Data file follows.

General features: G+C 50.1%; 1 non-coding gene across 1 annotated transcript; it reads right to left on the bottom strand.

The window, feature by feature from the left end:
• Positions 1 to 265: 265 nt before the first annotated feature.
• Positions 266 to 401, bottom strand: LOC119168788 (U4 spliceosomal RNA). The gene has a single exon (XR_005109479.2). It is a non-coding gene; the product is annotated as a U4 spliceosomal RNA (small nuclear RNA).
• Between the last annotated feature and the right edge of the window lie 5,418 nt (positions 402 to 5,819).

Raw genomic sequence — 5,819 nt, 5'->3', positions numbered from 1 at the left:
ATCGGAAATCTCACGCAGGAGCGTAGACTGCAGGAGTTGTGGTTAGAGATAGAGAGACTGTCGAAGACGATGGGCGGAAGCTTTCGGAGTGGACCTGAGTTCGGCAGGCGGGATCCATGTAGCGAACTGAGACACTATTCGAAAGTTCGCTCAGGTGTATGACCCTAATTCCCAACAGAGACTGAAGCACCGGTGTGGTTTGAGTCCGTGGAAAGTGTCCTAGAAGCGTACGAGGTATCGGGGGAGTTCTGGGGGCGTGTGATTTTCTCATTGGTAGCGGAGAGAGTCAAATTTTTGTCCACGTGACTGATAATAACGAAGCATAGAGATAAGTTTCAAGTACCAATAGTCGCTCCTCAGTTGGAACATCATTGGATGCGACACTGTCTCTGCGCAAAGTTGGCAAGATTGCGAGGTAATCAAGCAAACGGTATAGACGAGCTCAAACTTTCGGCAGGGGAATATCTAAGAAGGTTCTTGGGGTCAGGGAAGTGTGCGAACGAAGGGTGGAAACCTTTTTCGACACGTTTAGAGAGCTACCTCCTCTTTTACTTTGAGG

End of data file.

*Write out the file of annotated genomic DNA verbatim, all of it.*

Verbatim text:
General features: G+C 50.1%; 1 non-coding gene across 1 annotated transcript; it reads right to left on the bottom strand.

The window, feature by feature from the left end:
• Positions 1 to 265: 265 nt before the first annotated feature.
• Positions 266 to 401, bottom strand: LOC119168788 (U4 spliceosomal RNA). The gene has a single exon (XR_005109479.2). It is a non-coding gene; the product is annotated as a U4 spliceosomal RNA (small nuclear RNA).
• Between the last annotated feature and the right edge of the window lie 5,418 nt (positions 402 to 5,819).

Raw genomic sequence — 5,819 nt, 5'->3', positions numbered from 1 at the left:
ATCGGAAATCTCACGCAGGAGCGTAGACTGCAGGAGTTGTGGTTAGAGATAGAGAGACTGTCGAAGACGATGGGCGGAAGCTTTCGGAGTGGACCTGAGTTCGGCAGGCGGGATCCATGTAGCGAACTGAGACACTATTCGAAAGTTCGCTCAGGTGTATGACCCTAATTCCCAACAGAGACTGAAGCACCGGTGTGGTTTGAGTCCGTGGAAAGTGTCCTAGAAGCGTACGAGGTATCGGGGGAGTTCTGGGGGCGTGTGATTTTCTCATTGGTAGCGGAGAGAGTCAAATTTTTGTCCACGTGACTGATAATAACGAAGCATAGAGATAAGTTTCAAGTACCAATAGTCGCTCCTCAGTTGGAACATCATTGGATGCGACACTGTCTCTGCGCAAAGTTGGCAAGATTGCGAGGTAATCAAGCAAACGGTATAGACGAGCTCAAACTTTCGGCAGGGGAATATCTAAGAAGGTTCTTGGGGTCAGGGAAGTGTGCGAACGAAGGGTGGAAACCTTTTTCGACACGTTTAGAGAGCTACCTCCTCTTTTACTTTGAGG